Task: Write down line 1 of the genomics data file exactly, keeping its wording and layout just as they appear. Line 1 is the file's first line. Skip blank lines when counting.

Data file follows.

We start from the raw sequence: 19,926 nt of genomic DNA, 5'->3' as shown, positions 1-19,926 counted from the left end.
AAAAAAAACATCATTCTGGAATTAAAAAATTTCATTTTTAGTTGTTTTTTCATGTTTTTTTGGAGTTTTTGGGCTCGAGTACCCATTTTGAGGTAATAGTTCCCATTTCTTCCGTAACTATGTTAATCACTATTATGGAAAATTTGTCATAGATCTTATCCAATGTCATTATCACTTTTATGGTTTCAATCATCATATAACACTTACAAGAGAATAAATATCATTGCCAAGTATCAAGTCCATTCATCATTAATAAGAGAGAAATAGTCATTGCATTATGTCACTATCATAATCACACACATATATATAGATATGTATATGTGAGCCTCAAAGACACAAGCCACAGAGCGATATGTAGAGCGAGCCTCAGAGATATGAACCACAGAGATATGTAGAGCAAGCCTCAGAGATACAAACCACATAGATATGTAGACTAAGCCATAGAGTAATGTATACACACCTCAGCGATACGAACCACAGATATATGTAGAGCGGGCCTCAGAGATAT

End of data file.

We start from the raw sequence: 19,926 nt of genomic DNA, 5'->3' as shown, positions 1-19,926 counted from the left end.